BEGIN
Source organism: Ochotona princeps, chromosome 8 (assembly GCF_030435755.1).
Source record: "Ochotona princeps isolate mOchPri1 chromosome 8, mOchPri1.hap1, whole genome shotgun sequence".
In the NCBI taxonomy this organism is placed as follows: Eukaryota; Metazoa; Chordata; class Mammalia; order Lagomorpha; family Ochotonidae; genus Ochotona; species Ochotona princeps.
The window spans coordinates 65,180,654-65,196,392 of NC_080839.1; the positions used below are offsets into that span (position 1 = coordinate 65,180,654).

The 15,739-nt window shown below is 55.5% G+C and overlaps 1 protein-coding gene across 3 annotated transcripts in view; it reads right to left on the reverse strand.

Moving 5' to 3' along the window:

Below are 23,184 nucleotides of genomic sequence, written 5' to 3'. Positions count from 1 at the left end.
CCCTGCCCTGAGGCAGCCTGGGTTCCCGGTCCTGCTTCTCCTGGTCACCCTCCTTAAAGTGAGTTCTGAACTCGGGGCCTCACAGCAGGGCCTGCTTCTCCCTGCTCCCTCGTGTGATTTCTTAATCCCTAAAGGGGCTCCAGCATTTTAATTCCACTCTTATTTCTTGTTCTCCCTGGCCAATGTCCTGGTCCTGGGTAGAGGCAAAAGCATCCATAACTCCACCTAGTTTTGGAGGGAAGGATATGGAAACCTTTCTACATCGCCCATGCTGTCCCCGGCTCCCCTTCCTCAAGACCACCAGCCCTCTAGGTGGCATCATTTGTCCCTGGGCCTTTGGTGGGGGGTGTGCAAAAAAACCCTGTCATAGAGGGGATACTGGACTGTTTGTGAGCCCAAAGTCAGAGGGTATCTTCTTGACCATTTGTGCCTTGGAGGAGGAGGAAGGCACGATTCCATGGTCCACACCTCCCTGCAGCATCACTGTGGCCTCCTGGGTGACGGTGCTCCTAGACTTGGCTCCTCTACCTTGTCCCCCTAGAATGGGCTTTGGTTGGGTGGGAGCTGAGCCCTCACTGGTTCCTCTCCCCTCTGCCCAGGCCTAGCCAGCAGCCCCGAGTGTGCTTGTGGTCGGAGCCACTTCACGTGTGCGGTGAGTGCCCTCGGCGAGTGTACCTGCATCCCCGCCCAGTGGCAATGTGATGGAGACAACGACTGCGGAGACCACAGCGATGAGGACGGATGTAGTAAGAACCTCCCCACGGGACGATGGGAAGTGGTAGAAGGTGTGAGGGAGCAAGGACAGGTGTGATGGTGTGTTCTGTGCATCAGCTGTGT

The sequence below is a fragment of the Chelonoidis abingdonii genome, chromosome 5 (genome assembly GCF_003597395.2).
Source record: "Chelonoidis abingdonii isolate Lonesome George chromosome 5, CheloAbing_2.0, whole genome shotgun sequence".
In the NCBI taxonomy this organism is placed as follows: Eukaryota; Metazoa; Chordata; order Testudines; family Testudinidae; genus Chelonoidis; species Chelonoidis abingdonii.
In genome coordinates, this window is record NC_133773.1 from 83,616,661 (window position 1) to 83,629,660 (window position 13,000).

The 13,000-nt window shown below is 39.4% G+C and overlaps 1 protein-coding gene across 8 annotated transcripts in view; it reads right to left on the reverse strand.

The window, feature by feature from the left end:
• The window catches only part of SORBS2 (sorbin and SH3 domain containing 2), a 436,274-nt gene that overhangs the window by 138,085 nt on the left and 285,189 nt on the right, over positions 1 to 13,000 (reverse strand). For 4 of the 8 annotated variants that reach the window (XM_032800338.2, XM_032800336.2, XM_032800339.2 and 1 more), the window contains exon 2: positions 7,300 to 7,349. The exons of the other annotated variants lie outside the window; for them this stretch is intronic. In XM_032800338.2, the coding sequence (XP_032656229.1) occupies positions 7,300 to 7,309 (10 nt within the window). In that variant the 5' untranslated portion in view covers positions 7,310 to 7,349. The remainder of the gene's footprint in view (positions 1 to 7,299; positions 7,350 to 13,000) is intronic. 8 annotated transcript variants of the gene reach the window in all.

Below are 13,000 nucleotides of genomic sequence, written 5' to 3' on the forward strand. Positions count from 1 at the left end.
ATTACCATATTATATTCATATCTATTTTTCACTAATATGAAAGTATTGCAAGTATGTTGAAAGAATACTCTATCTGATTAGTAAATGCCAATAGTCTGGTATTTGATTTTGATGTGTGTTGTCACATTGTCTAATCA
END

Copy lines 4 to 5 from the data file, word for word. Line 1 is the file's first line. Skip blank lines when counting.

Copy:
The window spans coordinates 65,180,654-65,196,392 of NC_080839.1; the positions used below are offsets into that span (position 1 = coordinate 65,180,654).

The 15,739-nt window shown below is 55.5% G+C and overlaps 1 protein-coding gene across 3 annotated transcripts in view; it reads right to left on the reverse strand.